8. Hi, All, I'm picking up a 4.5/5" angle grinder and have an anvil that could use some help on the horn. There are some chisel cut marks and some other indents that I would like to take out and would also like to refine the tip. Someone suggested that I use a flap disc/wheel but I am wondering what grits to use. Also, to refine the edges of the face. Thanks. Eric
  9. Hi, All, I'm dismantling a standard full-size boxspring. (The thing that goes under a mattress) Anyone know what kind of steel is used for the springs and if it's worth saving? I'm taking it apart regardless but just want to know if the metal is worth keeping. Thanks! Eric
  10. Guess our posts crossed - sorry to be redundant.
  11. Ian, It's not that all the weight is in the middle but more that the center of gravity or balance point is in the middle so that if you're working with the full face or pein the balance is the same. Many hammers are weight forward toward the face side which means that it naturally wants to pull straight down. This is useful for some things but not if you're angling the hammer to use the edges as fullers, or for other techniques. Hofi's technique is almost as if you were throwing the hammer - you use your fingers more to guide the hammer than to hold it and the grip is fairly loose. A wei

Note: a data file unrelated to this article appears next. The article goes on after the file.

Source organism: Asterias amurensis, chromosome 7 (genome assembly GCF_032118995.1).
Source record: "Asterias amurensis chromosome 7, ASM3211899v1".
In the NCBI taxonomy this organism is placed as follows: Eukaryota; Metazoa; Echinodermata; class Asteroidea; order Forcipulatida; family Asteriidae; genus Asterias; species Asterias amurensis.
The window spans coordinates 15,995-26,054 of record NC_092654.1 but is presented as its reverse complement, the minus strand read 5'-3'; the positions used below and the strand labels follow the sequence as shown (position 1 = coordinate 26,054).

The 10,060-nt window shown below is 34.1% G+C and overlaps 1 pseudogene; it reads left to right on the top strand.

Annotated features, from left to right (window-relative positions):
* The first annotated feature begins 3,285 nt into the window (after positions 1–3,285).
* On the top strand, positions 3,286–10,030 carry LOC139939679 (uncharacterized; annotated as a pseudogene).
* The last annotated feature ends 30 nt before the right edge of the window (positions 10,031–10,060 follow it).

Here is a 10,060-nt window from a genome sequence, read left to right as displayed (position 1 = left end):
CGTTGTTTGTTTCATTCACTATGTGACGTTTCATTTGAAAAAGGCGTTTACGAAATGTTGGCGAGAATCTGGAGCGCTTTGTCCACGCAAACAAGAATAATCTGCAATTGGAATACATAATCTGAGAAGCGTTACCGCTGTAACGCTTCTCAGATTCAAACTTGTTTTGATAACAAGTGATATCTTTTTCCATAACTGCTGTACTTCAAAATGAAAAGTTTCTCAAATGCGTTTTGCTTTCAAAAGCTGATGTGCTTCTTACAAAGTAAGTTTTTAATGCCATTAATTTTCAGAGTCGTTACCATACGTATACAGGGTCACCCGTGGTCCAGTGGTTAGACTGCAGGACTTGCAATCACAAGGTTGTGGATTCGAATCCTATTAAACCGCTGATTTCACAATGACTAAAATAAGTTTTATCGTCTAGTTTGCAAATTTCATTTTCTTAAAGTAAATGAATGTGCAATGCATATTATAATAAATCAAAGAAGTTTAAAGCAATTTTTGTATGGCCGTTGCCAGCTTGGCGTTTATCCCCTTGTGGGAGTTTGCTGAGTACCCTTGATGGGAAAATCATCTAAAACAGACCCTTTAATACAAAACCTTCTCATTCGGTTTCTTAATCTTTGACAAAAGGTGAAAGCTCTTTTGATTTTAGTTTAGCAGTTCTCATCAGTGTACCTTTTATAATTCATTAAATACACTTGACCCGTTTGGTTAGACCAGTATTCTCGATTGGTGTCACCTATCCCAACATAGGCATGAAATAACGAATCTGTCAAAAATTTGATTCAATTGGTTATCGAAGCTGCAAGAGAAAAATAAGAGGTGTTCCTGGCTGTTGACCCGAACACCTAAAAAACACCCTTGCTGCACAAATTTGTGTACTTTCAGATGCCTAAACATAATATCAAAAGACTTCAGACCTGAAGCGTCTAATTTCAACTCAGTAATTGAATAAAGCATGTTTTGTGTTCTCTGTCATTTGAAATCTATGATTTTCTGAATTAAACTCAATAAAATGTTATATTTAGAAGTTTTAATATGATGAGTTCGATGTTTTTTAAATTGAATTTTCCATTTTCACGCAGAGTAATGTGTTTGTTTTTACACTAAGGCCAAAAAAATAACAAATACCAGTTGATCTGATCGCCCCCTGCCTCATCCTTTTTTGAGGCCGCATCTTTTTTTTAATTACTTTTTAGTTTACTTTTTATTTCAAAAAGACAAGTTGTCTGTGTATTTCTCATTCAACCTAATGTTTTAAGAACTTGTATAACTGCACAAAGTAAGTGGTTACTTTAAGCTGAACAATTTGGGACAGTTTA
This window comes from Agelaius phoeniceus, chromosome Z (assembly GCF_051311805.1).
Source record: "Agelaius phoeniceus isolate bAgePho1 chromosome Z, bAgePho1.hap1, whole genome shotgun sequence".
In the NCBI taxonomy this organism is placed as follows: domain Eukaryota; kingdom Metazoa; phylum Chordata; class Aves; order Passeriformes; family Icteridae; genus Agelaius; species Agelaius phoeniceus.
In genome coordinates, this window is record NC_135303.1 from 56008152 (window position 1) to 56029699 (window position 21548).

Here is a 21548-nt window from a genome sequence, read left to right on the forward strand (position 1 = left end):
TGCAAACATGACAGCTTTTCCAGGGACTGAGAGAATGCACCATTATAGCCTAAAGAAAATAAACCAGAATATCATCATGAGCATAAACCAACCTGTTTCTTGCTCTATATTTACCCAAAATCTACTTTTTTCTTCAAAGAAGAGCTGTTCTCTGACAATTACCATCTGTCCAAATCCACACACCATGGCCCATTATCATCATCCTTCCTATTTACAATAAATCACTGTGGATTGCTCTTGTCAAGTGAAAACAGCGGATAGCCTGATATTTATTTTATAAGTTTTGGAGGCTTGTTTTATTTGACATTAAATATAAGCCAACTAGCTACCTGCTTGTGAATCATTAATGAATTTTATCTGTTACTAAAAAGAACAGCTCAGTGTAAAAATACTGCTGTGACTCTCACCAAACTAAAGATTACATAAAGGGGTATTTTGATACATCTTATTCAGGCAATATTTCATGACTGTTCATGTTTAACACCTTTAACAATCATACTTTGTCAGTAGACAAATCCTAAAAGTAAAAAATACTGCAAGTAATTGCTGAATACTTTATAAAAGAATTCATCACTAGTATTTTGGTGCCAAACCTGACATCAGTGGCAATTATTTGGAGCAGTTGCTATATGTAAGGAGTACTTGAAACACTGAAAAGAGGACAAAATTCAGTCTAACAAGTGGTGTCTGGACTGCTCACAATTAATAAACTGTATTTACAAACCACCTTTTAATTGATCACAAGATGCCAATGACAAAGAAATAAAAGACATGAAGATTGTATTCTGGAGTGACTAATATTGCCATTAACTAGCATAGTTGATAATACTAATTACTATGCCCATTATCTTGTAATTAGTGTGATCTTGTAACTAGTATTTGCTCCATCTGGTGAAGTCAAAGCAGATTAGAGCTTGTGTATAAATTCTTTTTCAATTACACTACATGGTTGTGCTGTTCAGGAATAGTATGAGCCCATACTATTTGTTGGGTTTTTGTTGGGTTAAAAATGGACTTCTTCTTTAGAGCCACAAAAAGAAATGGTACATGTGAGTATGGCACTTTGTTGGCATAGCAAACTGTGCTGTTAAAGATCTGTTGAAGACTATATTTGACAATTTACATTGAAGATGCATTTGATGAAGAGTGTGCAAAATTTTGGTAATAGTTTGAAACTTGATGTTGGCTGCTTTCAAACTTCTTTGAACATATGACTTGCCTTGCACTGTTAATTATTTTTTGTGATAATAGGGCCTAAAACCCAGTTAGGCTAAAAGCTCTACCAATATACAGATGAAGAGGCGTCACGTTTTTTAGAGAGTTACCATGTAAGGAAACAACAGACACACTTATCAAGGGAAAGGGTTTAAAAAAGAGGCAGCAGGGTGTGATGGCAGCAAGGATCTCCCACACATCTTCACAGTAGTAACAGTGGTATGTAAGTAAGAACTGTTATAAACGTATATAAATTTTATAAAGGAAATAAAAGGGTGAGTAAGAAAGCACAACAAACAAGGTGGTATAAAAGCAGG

12. Some people also say that we have two ears and only one mouth because we're supposed to listen twice as much as we talk.
  13. Eric, I know what you mean! One time I was on a photography forum and a topic was titled something like "How to shoot children". As a teacher I had the same feeling - context really makes a difference! ~Eric Wiener
  14. Here's a link to the item: http://www.blacksmithsdepot.com/Templates/cart_templates/cart-detail.php?theLocation=/Resources/Products/Anvil_Tools_and_Swages/Spring_Fuller It's basically a 1" rectangular shank bored to accept two 1/2" rods perpendicular to the shank. The lower of the two would rest on the anvil. The upper rod is forged with a flat section, which becomes the spring. It seats in the far side of the shank, the spring section arches over the shank the returns the fuller rod parallel to the bottom rod. The upper hole seems perfectly intact but has some scale or such in it that
  15. Hi, All. I bought one of Grant's spring fullers and reforged the shank to fit my hardy hole - grinding was taking forever. In the process I manage to deform one of the holes that the fullering rods go into. I am wondering if I am better of drilling the holes or drifting them? The next question is size. The rods are 1/2" in. Does that call for a 1/2" hole? What size does the drift have to be to get a half inch finished hole? Thanks! Eric